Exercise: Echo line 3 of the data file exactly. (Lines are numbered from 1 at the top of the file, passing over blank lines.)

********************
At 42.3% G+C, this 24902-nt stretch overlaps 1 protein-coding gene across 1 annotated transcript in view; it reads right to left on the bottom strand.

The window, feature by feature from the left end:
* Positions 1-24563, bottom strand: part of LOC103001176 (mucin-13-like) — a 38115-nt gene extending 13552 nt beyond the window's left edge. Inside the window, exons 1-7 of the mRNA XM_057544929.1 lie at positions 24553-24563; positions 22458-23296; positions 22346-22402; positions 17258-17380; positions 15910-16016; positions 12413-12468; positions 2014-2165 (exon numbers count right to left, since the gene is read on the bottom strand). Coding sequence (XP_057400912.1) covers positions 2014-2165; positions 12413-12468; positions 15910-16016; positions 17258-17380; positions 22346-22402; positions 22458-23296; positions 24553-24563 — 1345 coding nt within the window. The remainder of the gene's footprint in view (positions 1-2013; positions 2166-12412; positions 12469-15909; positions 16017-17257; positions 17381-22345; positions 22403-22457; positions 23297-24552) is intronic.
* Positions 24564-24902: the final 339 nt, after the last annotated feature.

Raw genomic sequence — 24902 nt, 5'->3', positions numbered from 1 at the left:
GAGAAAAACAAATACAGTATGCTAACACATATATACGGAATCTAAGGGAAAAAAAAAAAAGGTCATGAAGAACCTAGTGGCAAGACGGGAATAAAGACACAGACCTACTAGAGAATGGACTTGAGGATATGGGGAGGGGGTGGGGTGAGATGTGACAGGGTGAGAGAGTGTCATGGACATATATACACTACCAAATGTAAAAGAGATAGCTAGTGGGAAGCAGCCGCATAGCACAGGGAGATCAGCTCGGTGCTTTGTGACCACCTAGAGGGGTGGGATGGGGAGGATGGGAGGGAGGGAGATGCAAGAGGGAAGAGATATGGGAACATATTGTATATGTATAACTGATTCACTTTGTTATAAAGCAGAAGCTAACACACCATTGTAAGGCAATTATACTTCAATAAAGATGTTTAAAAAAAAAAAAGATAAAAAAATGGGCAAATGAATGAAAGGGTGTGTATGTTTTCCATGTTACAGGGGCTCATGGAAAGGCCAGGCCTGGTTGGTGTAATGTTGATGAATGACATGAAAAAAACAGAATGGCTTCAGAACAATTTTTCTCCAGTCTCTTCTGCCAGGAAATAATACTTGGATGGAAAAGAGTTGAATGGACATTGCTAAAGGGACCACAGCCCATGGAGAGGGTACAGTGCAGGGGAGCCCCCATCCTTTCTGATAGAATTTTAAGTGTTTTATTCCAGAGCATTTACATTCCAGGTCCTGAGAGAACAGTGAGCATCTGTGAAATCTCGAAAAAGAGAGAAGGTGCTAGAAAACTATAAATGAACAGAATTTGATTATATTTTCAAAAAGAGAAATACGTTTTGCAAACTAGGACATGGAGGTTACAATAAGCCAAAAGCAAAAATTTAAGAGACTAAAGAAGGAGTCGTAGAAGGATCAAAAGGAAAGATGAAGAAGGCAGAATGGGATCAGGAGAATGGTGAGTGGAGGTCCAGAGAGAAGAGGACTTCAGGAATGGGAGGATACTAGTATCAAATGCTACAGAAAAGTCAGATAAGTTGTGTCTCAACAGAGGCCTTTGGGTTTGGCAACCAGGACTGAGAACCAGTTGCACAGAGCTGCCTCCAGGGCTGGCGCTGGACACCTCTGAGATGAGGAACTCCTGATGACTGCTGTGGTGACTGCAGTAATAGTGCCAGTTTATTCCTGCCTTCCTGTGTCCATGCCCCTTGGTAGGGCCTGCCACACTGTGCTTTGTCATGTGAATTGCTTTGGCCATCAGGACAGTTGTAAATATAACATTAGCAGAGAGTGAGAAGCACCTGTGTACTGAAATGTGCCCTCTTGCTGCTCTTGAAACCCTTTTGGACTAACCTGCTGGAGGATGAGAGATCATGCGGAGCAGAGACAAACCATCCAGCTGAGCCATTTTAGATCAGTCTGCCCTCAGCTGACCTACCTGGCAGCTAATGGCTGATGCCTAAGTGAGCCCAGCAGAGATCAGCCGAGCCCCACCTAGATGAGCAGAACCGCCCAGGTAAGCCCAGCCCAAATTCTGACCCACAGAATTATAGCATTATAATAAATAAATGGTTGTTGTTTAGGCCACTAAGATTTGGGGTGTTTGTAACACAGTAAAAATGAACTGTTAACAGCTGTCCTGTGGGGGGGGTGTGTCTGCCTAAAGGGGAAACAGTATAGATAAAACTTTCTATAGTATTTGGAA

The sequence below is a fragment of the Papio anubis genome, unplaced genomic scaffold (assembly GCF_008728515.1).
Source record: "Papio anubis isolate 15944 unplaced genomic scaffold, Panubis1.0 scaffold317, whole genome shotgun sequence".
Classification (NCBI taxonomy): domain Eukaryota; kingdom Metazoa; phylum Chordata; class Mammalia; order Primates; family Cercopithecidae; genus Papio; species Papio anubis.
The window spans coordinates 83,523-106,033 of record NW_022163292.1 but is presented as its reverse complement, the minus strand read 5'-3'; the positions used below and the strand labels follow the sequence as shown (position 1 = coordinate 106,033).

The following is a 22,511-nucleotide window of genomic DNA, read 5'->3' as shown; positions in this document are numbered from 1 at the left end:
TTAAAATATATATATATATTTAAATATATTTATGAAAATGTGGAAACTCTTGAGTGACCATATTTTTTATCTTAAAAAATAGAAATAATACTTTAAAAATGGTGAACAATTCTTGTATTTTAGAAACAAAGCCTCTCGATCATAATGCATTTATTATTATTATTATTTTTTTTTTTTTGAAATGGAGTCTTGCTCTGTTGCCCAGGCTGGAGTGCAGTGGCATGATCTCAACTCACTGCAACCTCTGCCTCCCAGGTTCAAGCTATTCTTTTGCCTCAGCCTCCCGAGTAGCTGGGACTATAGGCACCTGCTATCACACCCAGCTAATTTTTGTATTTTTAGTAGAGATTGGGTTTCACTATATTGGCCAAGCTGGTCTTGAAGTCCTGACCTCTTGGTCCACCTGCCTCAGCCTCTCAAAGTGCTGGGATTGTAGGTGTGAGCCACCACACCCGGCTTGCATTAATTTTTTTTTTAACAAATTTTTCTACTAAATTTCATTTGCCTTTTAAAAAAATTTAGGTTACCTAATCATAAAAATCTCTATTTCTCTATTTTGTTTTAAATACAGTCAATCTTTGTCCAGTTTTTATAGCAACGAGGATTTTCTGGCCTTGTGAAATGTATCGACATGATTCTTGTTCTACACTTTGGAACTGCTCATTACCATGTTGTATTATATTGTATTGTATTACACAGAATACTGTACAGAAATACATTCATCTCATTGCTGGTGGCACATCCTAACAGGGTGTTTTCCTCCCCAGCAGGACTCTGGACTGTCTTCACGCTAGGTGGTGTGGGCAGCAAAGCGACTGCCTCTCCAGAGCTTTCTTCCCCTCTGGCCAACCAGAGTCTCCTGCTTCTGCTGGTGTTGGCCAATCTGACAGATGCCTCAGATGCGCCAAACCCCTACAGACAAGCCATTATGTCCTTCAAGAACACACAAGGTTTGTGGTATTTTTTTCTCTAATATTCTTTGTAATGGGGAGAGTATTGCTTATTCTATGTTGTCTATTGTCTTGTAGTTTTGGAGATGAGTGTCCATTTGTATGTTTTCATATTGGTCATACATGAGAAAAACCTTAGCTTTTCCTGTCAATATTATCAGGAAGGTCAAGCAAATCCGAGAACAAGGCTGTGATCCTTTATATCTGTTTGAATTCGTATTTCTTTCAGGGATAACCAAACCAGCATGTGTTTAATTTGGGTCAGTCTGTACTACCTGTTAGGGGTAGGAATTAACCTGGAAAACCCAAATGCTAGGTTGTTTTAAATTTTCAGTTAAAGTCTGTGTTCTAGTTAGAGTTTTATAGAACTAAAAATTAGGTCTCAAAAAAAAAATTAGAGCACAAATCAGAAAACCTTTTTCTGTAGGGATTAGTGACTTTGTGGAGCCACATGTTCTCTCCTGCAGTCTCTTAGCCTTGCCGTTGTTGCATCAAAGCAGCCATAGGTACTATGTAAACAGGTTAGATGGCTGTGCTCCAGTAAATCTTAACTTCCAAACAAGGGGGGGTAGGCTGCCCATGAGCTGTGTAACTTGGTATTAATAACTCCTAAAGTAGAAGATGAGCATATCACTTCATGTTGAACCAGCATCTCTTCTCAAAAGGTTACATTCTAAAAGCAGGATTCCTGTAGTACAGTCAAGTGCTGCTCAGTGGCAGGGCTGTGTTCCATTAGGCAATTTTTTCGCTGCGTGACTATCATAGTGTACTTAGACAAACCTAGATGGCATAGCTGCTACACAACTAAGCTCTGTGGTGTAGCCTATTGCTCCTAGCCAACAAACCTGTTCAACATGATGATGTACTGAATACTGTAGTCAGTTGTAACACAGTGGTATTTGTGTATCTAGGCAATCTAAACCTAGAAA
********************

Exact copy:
* Positions 1-24563, bottom strand: part of LOC103001176 (mucin-13-like) — a 38115-nt gene extending 13552 nt beyond the window's left edge. Inside the window, exons 1-7 of the mRNA XM_057544929.1 lie at positions 24553-24563; positions 22458-23296; positions 22346-22402; positions 17258-17380; positions 15910-16016; positions 12413-12468; positions 2014-2165 (exon numbers count right to left, since the gene is read on the bottom strand). Coding sequence (XP_057400912.1) covers positions 2014-2165; positions 12413-12468; positions 15910-16016; positions 17258-17380; positions 22346-22402; positions 22458-23296; positions 24553-24563 — 1345 coding nt within the window. The remainder of the gene's footprint in view (positions 1-2013; positions 2166-12412; positions 12469-15909; positions 16017-17257; positions 17381-22345; positions 22403-22457; positions 23297-24552) is intronic.